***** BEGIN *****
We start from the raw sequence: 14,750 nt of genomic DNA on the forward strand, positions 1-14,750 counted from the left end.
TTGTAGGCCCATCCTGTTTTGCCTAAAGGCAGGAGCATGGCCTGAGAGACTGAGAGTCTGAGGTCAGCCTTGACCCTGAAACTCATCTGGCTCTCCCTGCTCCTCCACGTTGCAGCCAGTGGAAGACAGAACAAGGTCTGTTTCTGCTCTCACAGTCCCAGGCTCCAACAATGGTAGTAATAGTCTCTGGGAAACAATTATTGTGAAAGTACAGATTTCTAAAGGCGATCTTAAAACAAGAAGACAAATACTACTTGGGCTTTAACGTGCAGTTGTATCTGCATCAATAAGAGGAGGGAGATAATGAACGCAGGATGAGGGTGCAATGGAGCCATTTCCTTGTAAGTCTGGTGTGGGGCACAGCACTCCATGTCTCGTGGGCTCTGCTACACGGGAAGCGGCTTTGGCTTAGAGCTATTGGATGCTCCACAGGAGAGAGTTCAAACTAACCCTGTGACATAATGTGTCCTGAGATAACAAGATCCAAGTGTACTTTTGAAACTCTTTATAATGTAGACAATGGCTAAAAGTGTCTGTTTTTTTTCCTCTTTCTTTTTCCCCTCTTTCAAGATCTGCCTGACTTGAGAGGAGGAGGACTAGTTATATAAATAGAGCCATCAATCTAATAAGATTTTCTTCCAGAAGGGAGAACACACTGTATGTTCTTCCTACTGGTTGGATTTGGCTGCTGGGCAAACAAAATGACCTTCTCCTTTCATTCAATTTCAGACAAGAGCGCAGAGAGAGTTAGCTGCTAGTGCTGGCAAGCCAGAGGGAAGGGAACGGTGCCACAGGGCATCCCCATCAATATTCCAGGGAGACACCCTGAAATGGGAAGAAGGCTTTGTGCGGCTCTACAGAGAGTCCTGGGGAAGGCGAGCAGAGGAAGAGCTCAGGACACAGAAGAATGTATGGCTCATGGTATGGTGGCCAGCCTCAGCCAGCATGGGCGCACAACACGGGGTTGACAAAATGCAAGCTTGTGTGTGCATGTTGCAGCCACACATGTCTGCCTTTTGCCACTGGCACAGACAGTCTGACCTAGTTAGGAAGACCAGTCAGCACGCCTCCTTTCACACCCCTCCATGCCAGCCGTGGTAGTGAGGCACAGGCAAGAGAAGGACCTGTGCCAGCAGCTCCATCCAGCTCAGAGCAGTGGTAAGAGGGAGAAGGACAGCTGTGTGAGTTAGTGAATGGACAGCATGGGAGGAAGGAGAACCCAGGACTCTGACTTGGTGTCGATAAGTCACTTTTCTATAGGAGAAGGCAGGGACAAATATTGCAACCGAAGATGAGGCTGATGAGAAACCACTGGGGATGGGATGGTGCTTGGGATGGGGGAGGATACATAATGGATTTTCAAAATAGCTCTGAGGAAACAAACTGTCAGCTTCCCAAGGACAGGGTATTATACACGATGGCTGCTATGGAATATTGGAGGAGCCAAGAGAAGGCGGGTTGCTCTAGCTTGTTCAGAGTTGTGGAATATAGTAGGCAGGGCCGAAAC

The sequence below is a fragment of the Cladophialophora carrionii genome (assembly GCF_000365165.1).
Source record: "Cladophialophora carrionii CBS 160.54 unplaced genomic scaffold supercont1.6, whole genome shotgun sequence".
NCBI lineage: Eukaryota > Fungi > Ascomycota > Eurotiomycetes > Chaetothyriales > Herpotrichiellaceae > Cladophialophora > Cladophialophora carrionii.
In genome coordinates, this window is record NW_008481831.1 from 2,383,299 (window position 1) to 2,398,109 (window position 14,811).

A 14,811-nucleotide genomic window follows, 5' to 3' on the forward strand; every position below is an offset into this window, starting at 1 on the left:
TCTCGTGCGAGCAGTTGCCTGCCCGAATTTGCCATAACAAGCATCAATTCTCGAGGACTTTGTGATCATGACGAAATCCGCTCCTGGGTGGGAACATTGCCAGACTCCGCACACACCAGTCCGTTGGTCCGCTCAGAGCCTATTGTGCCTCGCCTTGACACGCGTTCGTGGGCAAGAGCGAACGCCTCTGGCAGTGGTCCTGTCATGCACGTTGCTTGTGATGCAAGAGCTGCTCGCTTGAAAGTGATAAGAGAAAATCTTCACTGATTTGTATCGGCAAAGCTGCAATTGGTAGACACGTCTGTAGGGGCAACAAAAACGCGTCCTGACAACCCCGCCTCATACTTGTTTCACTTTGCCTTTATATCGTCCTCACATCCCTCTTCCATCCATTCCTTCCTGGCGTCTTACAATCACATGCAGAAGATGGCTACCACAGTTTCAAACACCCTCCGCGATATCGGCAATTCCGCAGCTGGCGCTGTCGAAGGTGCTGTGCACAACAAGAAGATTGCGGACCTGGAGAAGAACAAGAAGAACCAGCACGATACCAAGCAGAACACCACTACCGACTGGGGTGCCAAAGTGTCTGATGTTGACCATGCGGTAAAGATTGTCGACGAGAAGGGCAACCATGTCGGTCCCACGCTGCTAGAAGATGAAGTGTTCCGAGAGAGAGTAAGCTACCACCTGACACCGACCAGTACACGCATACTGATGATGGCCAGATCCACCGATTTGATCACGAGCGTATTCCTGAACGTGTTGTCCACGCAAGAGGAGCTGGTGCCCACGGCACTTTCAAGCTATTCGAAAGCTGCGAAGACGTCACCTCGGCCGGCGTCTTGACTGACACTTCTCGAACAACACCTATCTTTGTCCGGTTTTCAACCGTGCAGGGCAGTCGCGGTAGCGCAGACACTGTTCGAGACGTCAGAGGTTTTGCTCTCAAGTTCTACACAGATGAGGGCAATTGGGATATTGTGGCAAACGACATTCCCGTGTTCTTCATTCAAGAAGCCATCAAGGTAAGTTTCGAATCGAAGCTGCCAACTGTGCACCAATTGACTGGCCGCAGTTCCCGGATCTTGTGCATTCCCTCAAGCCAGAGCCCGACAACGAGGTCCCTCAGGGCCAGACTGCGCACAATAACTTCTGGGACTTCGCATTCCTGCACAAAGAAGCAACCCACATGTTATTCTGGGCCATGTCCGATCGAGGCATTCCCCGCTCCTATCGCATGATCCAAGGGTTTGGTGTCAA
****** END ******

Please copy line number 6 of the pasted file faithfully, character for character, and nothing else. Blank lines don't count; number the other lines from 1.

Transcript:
In genome coordinates, this window is record NW_008481831.1 from 2,383,299 (window position 1) to 2,398,109 (window position 14,811).